+situation. Measurements are guaranteed between -10 degrees and +110
+degrees, with a accuracy of +/-3 degrees.
+
+Rotation speeds are reported in RPM (rotations per minute). An alarm is
+triggered if the rotation speed has dropped below a programmable limit. In
+case when you have selected to turn fan1 off, no fan1 alarm is triggered.
+
+Fan readings can be divided by a programmable divider (1, 2, 4 or 8) to
+give the readings more range or accuracy. Not all RPM values can
+accurately be represented, so some rounding is done. With a divider
+of 2, the lowest representable value is around 1900 RPM.
+
+Voltage sensors (also known as VIN sensors) report their values in volts.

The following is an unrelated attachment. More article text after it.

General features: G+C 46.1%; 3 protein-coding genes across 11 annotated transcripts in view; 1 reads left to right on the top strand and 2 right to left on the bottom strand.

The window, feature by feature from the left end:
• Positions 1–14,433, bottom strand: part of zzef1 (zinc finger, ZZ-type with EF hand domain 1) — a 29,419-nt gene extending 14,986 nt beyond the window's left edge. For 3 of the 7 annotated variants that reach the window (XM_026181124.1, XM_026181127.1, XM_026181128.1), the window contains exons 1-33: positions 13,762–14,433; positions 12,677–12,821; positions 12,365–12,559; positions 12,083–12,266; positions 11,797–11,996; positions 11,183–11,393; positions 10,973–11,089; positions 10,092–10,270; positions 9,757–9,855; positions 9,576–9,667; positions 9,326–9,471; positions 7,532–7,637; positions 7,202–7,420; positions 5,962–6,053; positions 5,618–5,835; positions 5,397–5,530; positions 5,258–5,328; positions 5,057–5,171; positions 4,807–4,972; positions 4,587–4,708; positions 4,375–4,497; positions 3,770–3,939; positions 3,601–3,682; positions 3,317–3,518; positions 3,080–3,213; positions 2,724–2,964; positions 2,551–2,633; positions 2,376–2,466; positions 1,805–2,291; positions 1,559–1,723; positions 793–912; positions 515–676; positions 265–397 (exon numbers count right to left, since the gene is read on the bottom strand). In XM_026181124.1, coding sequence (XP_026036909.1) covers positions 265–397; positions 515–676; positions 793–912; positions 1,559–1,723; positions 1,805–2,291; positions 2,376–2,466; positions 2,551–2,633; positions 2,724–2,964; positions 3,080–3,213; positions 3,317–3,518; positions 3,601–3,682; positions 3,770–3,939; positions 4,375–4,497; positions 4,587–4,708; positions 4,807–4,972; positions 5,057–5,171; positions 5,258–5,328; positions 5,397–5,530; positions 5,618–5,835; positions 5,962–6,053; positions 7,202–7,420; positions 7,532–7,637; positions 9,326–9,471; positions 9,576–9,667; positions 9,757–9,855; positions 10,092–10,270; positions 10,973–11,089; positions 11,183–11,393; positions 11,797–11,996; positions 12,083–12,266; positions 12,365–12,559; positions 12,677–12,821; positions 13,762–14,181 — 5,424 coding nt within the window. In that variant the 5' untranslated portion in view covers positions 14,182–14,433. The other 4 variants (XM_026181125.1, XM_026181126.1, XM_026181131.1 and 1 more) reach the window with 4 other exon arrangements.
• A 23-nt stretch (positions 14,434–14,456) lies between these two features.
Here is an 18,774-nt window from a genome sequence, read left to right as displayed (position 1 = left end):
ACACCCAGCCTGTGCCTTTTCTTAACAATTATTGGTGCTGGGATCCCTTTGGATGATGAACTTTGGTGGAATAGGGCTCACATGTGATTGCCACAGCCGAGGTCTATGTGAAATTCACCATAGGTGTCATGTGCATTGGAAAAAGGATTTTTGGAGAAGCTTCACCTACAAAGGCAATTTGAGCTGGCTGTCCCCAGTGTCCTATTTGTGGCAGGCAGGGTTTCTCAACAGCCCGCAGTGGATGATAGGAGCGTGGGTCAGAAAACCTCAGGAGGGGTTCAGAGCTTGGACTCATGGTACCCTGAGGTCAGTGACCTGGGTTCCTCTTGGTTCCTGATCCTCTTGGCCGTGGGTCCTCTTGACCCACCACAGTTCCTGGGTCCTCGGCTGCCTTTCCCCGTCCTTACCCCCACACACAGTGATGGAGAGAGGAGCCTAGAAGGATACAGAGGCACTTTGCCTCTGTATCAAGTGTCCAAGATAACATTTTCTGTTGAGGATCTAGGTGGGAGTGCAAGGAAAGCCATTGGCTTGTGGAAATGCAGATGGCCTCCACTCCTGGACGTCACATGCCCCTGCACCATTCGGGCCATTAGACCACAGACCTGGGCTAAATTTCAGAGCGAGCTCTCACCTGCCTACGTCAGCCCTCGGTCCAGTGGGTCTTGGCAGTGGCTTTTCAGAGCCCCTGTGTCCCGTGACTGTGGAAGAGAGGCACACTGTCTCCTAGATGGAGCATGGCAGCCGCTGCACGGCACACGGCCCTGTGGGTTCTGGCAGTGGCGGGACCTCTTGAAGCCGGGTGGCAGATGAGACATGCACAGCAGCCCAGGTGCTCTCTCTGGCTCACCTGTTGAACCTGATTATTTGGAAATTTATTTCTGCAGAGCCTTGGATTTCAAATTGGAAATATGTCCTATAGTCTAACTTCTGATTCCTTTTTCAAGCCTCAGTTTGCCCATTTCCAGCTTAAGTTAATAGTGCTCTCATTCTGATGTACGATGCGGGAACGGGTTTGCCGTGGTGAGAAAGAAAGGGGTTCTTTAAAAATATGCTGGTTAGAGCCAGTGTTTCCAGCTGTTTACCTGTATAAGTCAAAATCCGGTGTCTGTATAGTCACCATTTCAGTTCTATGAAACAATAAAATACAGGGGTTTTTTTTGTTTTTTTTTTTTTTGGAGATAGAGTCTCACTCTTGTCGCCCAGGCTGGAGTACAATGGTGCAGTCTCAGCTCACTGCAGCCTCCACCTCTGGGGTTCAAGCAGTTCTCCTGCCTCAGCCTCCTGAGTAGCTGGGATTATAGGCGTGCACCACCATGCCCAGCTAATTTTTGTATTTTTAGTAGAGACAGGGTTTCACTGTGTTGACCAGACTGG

+An alarm is triggered if the voltage has crossed a programmable minimum or
+maximum limit. Note that minimum in this case always means 'closest to
+zero'; this is important for negative voltage measurements. The VDD input
+measures voltages between 0.000 and 5.865 volt, with a resolution of 0.023
+volt. The other inputs measure voltages between 0.000 and 4.845 volt, with
+a resolution of 0.019 volt. Note that revision 0x00 chips do not support
+reading the current voltage of any input except for VIN3; limit setting and
+alarms work fine, though.
+
+When an alarm is triggered, you can be warned by a beeping signal through your
+computer speaker. It is possible to enable all beeping globally, or only the
+beeping for some alarms.
+
+If an alarm triggers, it will remain triggered until the hardware register
+is read at least once (except for temperature alarms). This means that the
+cause for the alarm may already have disappeared! Note that in the current
+implementation, all hardware registers are read whenever any data is read